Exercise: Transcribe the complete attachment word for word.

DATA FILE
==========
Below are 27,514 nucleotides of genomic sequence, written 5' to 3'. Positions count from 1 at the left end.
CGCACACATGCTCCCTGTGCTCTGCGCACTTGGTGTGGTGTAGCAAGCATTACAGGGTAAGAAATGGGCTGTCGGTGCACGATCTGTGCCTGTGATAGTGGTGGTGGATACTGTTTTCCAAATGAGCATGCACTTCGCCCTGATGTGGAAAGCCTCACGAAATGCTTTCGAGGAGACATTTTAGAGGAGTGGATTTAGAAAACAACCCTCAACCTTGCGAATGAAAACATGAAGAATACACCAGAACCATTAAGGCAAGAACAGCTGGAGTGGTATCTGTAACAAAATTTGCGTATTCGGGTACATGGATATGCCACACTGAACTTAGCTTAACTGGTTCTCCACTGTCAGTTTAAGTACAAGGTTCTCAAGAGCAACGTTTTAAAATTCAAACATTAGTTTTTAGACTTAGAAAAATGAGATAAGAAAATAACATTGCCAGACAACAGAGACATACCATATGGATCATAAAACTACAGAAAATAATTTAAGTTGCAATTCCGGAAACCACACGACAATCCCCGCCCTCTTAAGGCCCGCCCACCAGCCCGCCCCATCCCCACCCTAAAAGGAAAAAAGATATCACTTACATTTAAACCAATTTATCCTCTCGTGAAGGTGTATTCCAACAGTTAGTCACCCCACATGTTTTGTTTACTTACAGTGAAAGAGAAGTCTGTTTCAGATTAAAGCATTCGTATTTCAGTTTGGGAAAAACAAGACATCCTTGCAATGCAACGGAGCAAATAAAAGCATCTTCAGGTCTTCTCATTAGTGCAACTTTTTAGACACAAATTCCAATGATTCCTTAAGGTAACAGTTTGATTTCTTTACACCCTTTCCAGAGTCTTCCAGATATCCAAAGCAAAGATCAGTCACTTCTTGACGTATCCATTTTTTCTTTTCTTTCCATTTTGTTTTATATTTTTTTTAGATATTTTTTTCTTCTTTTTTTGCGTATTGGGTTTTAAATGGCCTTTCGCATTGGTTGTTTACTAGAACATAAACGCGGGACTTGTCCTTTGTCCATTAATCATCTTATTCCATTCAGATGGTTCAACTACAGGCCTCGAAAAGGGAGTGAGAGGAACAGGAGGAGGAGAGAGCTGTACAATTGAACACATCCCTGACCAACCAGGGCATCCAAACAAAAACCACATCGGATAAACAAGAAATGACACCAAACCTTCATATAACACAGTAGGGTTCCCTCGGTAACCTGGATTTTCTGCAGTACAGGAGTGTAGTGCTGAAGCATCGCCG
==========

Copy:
Below are 27,514 nucleotides of genomic sequence, written 5' to 3'. Positions count from 1 at the left end.
CGCACACATGCTCCCTGTGCTCTGCGCACTTGGTGTGGTGTAGCAAGCATTACAGGGTAAGAAATGGGCTGTCGGTGCACGATCTGTGCCTGTGATAGTGGTGGTGGATACTGTTTTCCAAATGAGCATGCACTTCGCCCTGATGTGGAAAGCCTCACGAAATGCTTTCGAGGAGACATTTTAGAGGAGTGGATTTAGAAAACAACCCTCAACCTTGCGAATGAAAACATGAAGAATACACCAGAACCATTAAGGCAAGAACAGCTGGAGTGGTATCTGTAACAAAATTTGCGTATTCGGGTACATGGATATGCCACACTGAACTTAGCTTAACTGGTTCTCCACTGTCAGTTTAAGTACAAGGTTCTCAAGAGCAACGTTTTAAAATTCAAACATTAGTTTTTAGACTTAGAAAAATGAGATAAGAAAATAACATTGCCAGACAACAGAGACATACCATATGGATCATAAAACTACAGAAAATAATTTAAGTTGCAATTCCGGAAACCACACGACAATCCCCGCCCTCTTAAGGCCCGCCCACCAGCCCGCCCCATCCCCACCCTAAAAGGAAAAAAGATATCACTTACATTTAAACCAATTTATCCTCTCGTGAAGGTGTATTCCAACAGTTAGTCACCCCACATGTTTTGTTTACTTACAGTGAAAGAGAAGTCTGTTTCAGATTAAAGCATTCGTATTTCAGTTTGGGAAAAACAAGACATCCTTGCAATGCAACGGAGCAAATAAAAGCATCTTCAGGTCTTCTCATTAGTGCAACTTTTTAGACACAAATTCCAATGATTCCTTAAGGTAACAGTTTGATTTCTTTACACCCTTTCCAGAGTCTTCCAGATATCCAAAGCAAAGATCAGTCACTTCTTGACGTATCCATTTTTTCTTTTCTTTCCATTTTGTTTTATATTTTTTTTAGATATTTTTTTCTTCTTTTTTTGCGTATTGGGTTTTAAATGGCCTTTCGCATTGGTTGTTTACTAGAACATAAACGCGGGACTTGTCCTTTGTCCATTAATCATCTTATTCCATTCAGATGGTTCAACTACAGGCCTCGAAAAGGGAGTGAGAGGAACAGGAGGAGGAGAGAGCTGTACAATTGAACACATCCCTGACCAACCAGGGCATCCAAACAAAAACCACATCGGATAAACAAGAAATGACACCAAACCTTCATATAACACAGTAGGGTTCCCTCGGTAACCTGGATTTTCTGCAGTACAGGAGTGTAGTGCTGAAGCATCGCCG